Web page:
Tuesday, August 31, 2010

Out with the Old…

Contributed by Guest Blogger of the week, James Carter.

This week is my 17th anniversary of living in New York City. I, like so many before me, came here to study acting. I attended the American Academy of Dramatic Arts, and shortly thereafter, I was cast in my first play. The play came and went, and the venue, One Dream in TriBeCa, disappeared, too, like so many of the other Off-Off Broadway spaces in downtown New York. I went on to perform at Nada on Ludlow, cut my teeth writing at Collective:Unconscious , and I experienced some of my favorite avant-garde work at Surf Reality and The Theatorium. All are gone, except the names and memories. Trav S.D. gave a great obituary for some of these venues in a 2003 The Village Voice article, examining a shift in the theatrical landscape of the Lower East Side. Recently, our beloved Ohio Theatre lost its space, and this season, 3LD (who recently overcame their own real estate woes) will help keep The Ohio floating on their ship for the time being. When we’re in the thick of it, it feels like the creative joy will never end. But it does end. Everything always does.

I don’t want to lament the loss of downtown theaters. Too often, our community focuses on loss of “great theaters” that cultivated life from their petri dishes of downtown awesomeness. Some truly are victims of inflation, real estate vampires and lack of funding. Some people, however, do not know how to manage spaces and let venues run to near ruins because egos stand in the way of allowing those more knowledgeable help them improve or change bad business practices. There are great moments in OOB, but there are horrors, too. The loss of some theaters may not be a bad thing. I even suggest the loss of some theaters have created opportunity where many OOB theatre artists would have never imagined 15 years ago. That opportunity is Brooklyn.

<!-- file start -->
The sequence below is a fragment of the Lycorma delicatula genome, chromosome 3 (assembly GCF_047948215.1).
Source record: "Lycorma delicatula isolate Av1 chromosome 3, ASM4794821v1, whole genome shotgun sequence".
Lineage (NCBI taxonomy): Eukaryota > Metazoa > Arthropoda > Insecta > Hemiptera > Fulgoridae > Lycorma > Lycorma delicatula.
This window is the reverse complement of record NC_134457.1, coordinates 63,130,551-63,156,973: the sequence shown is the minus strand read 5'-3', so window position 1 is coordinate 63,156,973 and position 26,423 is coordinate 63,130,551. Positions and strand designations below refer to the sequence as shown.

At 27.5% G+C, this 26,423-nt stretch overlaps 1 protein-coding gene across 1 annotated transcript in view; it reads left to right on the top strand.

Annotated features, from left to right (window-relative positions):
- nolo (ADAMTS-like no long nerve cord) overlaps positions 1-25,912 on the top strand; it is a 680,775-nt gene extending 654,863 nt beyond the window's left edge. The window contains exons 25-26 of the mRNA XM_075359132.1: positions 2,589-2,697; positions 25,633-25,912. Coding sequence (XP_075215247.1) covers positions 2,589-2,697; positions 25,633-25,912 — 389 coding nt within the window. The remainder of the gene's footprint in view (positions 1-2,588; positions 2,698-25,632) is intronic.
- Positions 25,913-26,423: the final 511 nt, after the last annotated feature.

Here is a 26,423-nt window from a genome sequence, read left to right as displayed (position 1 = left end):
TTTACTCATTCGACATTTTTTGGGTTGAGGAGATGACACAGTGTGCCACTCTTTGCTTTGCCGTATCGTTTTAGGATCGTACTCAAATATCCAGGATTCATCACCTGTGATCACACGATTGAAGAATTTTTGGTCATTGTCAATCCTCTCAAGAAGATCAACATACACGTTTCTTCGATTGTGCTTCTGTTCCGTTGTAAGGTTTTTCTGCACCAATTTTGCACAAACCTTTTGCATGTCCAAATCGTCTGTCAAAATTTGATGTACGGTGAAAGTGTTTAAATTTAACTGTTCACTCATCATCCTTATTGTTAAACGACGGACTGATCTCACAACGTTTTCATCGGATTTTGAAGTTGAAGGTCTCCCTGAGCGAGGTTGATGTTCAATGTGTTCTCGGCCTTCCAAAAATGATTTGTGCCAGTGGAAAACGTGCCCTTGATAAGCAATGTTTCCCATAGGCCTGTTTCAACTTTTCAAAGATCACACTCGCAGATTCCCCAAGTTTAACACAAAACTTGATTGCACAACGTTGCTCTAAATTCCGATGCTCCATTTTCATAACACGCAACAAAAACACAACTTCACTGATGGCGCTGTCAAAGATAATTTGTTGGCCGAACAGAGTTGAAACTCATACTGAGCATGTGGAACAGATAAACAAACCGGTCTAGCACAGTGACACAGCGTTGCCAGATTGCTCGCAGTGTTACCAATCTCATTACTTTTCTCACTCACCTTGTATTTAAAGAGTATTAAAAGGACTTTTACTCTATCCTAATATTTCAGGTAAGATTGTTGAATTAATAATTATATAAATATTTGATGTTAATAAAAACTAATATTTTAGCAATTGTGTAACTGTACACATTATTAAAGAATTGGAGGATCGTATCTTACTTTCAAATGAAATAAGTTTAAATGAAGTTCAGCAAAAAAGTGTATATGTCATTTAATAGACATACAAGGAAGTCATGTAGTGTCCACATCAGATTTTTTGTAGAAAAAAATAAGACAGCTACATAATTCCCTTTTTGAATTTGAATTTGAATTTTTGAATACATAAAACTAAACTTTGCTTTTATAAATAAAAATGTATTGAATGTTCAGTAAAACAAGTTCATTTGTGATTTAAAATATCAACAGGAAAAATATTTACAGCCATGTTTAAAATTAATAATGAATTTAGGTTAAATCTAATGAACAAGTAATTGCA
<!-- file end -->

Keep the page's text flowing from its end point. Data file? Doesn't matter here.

What I’m sharing isn’t new. The Brick, Chez Bushwick and Vampire Cowboys are the shit. They are the new homes to displaced downtowners who once lived across and down the street from Katz’s Delicatessen (http://www.katzdeli.com/). Two of the three of these are Caffe Cino Fellowship winners. All three of them generate work at a fast and furious level. Granted, Vampire Cowboys produce in Manhattan, but their Battle Ranch houses Saloons and rehearsal space for some of the greatest OOB theatre artists, including Taylor Mac. Fresh artists like Reggie Watts, Thomas Bradshaw, Crystal Skillman and Qui Nguyen throw down in the BK. These homes allow artists to explore, create and, most importantly, have fun. These companies have proven you don’t need to be in Manhattan to be cool, and people will trek a few stops into Brooklyn to experience new and exciting theatre.

We are a sentimental bunch, theatre people. We laugh hard, love hard and we lose hard. We will go kicking and screaming before someone takes what’s “ours”. Theatre people don’t have much, and when we get something – anything at all – we cling to it for dear life. I’m suggesting that we learn to let go. There was a wise old dude who explained why we all suffer – it’s because we cling to things. Let it go, and you no longer suffer. The less we suffer, the clearer our minds will be to move forward and generate great theatre.

It all ebbs and flows, and we need to focus on now. If a venue is endangered, of course we should fight for it. More importantly, though, we should focus on the OOB theaters that are succeeding. Why are they succeeding? Did they go to Brooklyn and find cheaper rent? Did they get sharp managers who wish to treat fellow artists with respect? Do they keep their season manageable, not overloading, double booking, and writing checks their butts can’t cash? Too often we roll our eyes and allow poorly run theater spaces to continue abusing and hurting the very community it purports to support. It seems we should focus on those doing it well to figure out how to get better.

The landscape of OOB has drastically changed over the past 17 years. When I arrived in New York, there was no organization like the Innovative Theatre Awards. The League of Independent Theatre hadn’t even been imagined. Hell, the word “blog” didn’t even exist, and now we have a place to put our thoughts and share with each other. As we entered the 21st Century, our gathering spaces may have changed, but they’ve become more organized and more global. Now, we congregate on Twitter and Facebook, sharing links with people from other countries, growing our understanding of theatrical greatness. If we embrace all that works and let go of that which doesn’t, we will grow by learning from the past.

What are some venues you think are doing a great job and why?

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